At this point, it’s safe to say that Bravo’s Real Housewives franchise has made an indelible mark on pop culture. Since its conception in 2006, there’s been six installments, record deals, spin-offs, sex tapes, book deals and exhaustive tabloid coverage for these delusional divas, allowing them to transition from legends in their own mind to sort of/kind of legends in real life. The show’s appeal is easy to understand. It’s about insane privileged women who lead insane privileged lives.
Although much of the show is based on their grandiose lifestyles, the women also deal with issues that are universal. Throughout the seasons, we’ve seen the housewives have financial difficulties, get cheated on by their husbands, watch a child succumb to drug addiction, and deal with infertility. It’s in those moments that we realize that these are, in fact, the real housewives and not those space aliens living on Wisteria Lane over at ABC.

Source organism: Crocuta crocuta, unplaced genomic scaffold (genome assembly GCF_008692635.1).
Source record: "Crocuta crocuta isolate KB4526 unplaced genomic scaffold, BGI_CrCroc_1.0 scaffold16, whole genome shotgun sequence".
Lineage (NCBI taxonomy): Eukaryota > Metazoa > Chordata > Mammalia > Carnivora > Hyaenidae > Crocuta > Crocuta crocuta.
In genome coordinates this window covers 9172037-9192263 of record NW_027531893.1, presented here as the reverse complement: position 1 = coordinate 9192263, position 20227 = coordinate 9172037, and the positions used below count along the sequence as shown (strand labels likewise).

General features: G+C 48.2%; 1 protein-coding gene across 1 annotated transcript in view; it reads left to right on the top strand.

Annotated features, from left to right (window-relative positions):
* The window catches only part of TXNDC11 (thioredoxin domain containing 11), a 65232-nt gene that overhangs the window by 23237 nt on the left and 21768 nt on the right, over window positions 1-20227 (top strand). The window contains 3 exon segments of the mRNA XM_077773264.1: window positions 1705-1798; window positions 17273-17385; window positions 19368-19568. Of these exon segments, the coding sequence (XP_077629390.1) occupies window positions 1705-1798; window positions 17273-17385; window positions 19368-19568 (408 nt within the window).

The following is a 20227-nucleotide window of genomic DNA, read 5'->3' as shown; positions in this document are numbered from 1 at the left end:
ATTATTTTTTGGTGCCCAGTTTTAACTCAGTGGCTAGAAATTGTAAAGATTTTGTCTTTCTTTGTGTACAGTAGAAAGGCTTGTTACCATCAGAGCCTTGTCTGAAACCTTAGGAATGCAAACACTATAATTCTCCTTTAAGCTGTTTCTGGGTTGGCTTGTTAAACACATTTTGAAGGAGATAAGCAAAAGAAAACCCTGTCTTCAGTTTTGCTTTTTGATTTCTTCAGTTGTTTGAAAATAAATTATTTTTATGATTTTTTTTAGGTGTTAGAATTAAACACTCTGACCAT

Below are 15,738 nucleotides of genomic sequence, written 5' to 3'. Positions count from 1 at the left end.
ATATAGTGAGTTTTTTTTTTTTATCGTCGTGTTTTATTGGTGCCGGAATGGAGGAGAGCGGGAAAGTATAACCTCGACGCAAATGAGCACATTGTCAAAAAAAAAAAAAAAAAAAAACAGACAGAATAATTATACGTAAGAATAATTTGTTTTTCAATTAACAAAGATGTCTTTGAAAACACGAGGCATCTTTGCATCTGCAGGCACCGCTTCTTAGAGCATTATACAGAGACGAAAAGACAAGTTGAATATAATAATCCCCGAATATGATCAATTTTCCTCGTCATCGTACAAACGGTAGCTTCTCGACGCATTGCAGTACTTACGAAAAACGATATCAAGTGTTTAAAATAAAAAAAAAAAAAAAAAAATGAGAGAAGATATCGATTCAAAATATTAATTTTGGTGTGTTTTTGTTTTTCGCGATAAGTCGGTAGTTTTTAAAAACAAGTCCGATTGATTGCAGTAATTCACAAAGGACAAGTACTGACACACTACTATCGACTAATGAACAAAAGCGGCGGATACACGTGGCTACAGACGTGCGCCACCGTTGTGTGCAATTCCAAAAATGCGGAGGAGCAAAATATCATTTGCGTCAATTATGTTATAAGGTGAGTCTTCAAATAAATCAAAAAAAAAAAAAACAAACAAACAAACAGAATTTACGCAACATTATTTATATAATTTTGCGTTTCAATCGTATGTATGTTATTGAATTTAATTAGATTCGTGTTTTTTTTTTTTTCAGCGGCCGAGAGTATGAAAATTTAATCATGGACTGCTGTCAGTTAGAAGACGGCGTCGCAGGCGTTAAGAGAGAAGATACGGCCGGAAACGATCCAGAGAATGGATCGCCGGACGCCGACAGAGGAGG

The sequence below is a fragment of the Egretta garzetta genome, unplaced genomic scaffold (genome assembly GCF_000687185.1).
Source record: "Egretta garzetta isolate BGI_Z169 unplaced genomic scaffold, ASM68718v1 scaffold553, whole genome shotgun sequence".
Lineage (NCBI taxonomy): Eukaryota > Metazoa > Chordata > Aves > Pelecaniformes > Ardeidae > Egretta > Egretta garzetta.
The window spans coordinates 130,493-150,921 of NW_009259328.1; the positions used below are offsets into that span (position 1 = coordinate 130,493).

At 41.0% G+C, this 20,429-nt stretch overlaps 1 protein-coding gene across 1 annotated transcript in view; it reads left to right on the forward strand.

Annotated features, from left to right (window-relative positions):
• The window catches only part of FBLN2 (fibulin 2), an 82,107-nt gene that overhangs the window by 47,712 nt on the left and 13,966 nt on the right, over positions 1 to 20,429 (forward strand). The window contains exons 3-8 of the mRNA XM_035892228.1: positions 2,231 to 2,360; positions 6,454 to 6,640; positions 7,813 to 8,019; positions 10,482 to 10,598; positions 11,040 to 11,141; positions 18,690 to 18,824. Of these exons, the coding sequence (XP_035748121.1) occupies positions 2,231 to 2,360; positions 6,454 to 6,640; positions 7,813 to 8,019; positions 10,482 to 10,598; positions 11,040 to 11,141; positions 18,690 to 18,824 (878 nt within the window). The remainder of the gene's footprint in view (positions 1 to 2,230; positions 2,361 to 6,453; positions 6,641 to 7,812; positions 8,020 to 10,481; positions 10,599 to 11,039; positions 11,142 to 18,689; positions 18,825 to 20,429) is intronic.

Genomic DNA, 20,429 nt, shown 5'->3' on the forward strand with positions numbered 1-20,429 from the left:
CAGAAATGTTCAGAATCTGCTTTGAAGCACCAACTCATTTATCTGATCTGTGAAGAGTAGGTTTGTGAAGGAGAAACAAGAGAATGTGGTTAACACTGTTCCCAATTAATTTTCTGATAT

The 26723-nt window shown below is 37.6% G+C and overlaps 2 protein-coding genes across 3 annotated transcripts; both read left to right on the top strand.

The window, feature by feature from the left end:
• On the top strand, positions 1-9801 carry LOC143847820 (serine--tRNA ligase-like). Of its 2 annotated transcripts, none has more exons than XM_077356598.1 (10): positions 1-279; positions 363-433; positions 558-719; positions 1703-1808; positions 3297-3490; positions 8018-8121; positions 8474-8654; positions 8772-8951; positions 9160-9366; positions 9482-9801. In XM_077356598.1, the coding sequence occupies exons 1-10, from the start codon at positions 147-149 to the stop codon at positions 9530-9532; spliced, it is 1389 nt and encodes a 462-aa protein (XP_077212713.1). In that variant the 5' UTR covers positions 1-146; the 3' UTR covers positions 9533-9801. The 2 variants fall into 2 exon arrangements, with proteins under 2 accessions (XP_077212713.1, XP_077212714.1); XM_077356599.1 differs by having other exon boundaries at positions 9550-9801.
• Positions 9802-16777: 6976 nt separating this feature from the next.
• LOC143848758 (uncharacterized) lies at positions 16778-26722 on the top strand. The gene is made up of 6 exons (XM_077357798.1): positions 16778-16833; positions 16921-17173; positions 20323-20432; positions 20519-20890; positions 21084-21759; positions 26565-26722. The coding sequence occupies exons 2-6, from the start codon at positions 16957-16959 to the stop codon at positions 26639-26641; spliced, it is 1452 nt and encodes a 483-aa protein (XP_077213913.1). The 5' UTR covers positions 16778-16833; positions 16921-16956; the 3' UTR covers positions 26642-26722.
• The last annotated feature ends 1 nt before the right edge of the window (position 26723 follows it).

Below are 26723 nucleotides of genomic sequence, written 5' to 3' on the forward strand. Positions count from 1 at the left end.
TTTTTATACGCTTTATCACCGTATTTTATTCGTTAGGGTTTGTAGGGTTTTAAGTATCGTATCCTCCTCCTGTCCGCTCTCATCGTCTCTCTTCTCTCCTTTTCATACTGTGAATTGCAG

Along with being realistic, the show is also a fascinating study on the issue of class and how it correlates with geography, race and gender. Below I’ve taken the liberty of creating a kind of cheat sheet for the different seasons. In these, you will notice how things like simple geography set these women apart.
1. The Real Housewives of Orange County
What It’s About: Orange County meltdowns. This is the most depressing installment of The Real Housewives, in my opinion. The husbands tend to be more verbally abusive and controlling while the women are generally more submissive and miserable. (See: Jeana Keough, Tamra Barney and Alexis Bellino.)
Politics: Total Ralph Lauren-wearing conservatives.
Husbands: Like I said, creepy assholes.
Kids: Nightmare on Coto De Caza Street. Lynne Curtin’s teenagers are girls gone wild, Lauri Peterson’s son got addicted to heroin, Tamra’s son, Ryan, went to jail and Jeana’s son, Shane, treats her like crap.
$$$$: What money? JK, but not really. It’s basically foreclosure central, which makes Orange County very Keeping Up With The Joneses Until You Go Broke And Are Living In An Apartment In Irvine.
Feminism: It’s in short supply. Even though Vicki Gunvelson is a self-righteous narcissist, she’s the only person who has a career and isn’t dependent upon her husband. So in the words of Vicki herself, “Woo, woo.”